The Illinois state legislature has unanimously approved a bill that would automatically register eligible voters throughout the state. If the bill is signed into law, Illinois would become the ninth state (plus the District of Columbia) to pass automatic voter registration reforms.
The bill in Illinois was introduced by Democratic state Rep. Robyn Gavel in hopes of modernizing the state’s registration system and stimulate electoral participation.
Automatic voter registration is common sense, and should be enacted in every state. The United States has an abysmal voter turnout record compared to the rest of the developed word. Only 55.7 percent of eligible voters in America cast a ballot for the 2016 presidential election. Comparatively, in the country with the highest percentage for voter turnout, Belgium, 87.2 percent of eligible citizens vote. The recent French election saw the lowest voter turnout there since 1974 at 65.3 percent, a figure that still blows the U.S. out of the water.
Eliminating the cumbersome, bureaucratic process of registering to vote in the U.S. is a no brainer. Who could possibly be against?
Drum roll please… Republicans. Republican Governor of Illinois Bruce Rauner vetoed a similar version of the bill last year, citing bogus “voter fraud” concerns. Following President Trump’s bizarre and ludicrous claims that “millions of illegals” voted for Hillary Clinton, The Brennan Center for Justice found this year after an exhaustive examination that voter fraud is incredibly rare, even calling it a “myth.” There is simply no evidence that voter fraud has played any role whatsoever in any recent election in the United States.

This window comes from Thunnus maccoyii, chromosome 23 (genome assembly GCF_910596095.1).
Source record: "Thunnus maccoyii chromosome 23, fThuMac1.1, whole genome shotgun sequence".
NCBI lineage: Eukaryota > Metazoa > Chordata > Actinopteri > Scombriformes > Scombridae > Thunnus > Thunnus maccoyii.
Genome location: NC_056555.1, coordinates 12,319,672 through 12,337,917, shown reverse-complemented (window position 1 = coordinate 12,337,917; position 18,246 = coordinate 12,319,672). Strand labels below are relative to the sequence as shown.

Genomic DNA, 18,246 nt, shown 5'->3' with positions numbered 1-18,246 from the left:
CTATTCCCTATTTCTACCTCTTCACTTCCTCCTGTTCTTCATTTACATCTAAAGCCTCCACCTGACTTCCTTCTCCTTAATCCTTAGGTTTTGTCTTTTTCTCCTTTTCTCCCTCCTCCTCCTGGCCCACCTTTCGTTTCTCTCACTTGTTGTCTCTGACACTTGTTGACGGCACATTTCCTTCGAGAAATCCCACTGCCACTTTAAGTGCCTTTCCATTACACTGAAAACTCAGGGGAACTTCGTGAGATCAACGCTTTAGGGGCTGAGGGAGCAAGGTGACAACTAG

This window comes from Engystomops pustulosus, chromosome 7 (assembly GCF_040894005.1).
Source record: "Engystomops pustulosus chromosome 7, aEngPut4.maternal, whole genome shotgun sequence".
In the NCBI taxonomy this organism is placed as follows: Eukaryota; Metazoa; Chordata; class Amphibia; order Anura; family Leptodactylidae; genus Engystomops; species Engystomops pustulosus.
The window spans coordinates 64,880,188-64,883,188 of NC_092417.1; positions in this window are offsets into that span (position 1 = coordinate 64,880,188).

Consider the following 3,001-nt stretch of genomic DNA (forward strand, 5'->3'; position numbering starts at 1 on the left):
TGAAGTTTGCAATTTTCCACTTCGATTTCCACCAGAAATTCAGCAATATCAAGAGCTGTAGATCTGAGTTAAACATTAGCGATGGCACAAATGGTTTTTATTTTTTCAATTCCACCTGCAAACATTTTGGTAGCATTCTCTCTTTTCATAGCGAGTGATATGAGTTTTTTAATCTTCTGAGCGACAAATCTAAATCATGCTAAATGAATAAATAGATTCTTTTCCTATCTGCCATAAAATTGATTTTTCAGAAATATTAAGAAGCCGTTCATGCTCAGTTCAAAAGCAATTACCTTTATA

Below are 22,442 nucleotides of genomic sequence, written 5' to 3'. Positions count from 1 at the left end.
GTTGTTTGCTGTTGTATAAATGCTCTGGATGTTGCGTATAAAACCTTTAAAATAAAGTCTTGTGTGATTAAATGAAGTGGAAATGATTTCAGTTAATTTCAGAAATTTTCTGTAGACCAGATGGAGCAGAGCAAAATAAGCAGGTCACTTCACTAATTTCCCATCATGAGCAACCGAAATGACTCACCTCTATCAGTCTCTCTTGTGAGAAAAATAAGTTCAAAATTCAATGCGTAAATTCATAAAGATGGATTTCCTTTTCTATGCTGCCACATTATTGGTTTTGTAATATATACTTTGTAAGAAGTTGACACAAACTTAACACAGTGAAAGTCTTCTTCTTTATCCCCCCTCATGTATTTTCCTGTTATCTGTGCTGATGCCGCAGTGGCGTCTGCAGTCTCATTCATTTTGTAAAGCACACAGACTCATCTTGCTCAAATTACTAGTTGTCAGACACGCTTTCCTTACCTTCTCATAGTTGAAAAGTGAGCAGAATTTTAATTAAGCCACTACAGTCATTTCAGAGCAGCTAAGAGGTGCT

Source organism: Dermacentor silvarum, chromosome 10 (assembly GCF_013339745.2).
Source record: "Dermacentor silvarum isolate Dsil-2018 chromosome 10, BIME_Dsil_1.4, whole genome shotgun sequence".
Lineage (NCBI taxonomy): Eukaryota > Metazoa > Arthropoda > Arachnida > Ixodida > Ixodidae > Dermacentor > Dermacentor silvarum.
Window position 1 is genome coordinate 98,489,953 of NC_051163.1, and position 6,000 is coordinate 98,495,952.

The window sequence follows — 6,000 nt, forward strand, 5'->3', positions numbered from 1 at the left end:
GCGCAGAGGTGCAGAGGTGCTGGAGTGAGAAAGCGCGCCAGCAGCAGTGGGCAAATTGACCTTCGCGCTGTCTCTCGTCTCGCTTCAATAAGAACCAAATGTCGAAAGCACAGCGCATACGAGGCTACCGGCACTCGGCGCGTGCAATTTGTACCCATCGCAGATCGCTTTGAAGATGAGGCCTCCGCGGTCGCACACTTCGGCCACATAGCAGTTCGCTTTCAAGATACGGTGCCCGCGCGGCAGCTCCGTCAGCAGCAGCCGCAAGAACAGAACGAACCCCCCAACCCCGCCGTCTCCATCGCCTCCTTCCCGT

Republican opposition to common sense reforms like automatic voter registration need to be called out for what they really are: cowardly attempts to suppress voting, particularly for low-income and minority people who are more likely to support Democrats.
This is nothing new. Republicans have been pushing voter ID laws and more cumbersome obstacles to voting, ostensibly to deter voter fraud, that disproportionately affect low-income and minority Americans for some time now. Republican lawmakers in North Carolina infamously used voting data to craft legislation specifically aimed at suppressing the black vote in an attempt to give their party an advantage.
While Republicans yammer about “integrity” in the voting process, suppressing the vote destroys the integrity of elections far more than imaginary voter fraud. Opposition to these common sense election reform measures is fundamentally undemocratic and about as lowly as it gets.